The failed recognition of British food

Why does British food have such a bad reputation?

The failed recognition of British food
Photo by Loija Nguyen / Unsplash

As a British child growing up in France, many of my interactions with the food from my home country came from my parents' delicious home-cooking all the while having to listen to my French friends tell me how badly we ate. They listed food combinations I'd never heard of alongside anecdotal evidence of terrible meals eaten on school trips to the UK as examples of this terrible reputation.

I became incredibly frustrated at this misrepresentation of the food that was so comforting to me. This was slightly exacerbated by seeing Marmite slathered on cold bread with no butter being used as evidence to reinforce this belief, even though it is equivalent to taking a shot of soy sauce and telling East Asians how terrible it tastes.

From my experience, I couldn't find a rational explanation for this slander on the food so dear to me. I was lucky enough to grow up in a household where homecooked meals were important. I also grew up watching celebrity chefs like Gordon Ramsay, Rick Stein and Jamie Oliver talk passionately about food. So this begs the question: why does British food have such a bad reputation?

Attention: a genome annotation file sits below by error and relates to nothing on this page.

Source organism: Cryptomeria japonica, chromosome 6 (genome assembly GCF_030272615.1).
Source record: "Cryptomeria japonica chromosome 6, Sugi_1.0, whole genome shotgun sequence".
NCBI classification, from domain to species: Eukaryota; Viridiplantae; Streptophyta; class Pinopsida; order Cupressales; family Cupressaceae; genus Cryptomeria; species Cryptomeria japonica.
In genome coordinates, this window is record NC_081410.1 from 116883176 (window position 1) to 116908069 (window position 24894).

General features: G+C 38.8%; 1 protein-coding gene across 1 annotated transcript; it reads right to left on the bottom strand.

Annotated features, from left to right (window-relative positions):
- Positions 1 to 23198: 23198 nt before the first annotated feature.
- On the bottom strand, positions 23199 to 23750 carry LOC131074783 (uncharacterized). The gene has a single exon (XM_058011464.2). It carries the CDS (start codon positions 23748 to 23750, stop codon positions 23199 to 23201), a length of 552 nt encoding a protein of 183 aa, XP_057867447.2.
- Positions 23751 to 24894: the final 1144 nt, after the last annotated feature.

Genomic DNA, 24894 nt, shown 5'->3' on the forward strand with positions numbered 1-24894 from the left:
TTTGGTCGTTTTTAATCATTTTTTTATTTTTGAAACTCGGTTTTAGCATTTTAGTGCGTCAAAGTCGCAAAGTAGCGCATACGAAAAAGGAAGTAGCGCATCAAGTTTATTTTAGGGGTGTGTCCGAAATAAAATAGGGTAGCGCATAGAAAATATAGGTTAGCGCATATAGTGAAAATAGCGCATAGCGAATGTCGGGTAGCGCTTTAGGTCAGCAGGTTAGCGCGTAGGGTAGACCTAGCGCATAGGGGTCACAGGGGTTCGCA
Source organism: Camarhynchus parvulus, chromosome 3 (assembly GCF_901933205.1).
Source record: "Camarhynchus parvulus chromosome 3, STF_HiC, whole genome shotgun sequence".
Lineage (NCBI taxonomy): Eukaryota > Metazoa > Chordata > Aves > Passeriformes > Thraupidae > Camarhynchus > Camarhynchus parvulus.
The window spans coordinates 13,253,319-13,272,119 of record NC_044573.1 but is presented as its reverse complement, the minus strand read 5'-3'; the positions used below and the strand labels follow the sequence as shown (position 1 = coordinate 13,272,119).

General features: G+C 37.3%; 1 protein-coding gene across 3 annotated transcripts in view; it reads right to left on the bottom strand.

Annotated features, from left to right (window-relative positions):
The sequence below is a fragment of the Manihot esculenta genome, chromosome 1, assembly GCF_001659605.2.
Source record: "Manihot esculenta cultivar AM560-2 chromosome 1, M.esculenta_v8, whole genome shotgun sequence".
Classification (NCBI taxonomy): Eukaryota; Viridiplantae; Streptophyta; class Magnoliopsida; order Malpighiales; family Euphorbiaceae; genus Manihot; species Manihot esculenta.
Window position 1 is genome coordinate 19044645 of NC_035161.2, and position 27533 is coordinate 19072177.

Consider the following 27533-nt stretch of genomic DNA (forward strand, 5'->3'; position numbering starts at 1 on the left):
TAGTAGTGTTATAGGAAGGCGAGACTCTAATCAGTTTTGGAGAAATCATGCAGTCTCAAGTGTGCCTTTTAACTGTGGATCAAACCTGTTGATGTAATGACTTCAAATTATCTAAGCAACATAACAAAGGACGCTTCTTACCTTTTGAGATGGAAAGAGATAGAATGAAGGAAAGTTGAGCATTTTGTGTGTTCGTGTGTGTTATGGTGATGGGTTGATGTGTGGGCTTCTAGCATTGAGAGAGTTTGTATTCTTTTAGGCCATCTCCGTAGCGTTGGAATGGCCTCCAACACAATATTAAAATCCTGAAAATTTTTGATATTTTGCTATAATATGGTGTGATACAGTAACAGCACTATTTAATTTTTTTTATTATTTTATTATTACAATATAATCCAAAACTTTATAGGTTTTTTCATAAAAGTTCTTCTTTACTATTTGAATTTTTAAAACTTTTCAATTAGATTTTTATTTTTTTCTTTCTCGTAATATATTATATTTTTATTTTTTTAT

Like all cultures, the food eaten by the British is an amalgamation of their history and geography. As an island, fish is an incredibly abundant food source, with the Viking invasions of the 8th-9th century bringing preservation techniques like smoking, to which we owe Arbroath Smokies today. Following the Norman conquest, pork and chicken is said to have increased in popularity. The cool and often wet climate favours the growth of grass, which leads to a large beef and lamb production, along with many different vegetables, such as carrots, turnips, cabbage and more.

The quality of the ingredients produced isn't bad either, with Black Angus beef, Stilton and Cheddar cheese, salt marsh lamb, Scottish salmon and all kinds of berries being widely appreciated in Europe and around the world.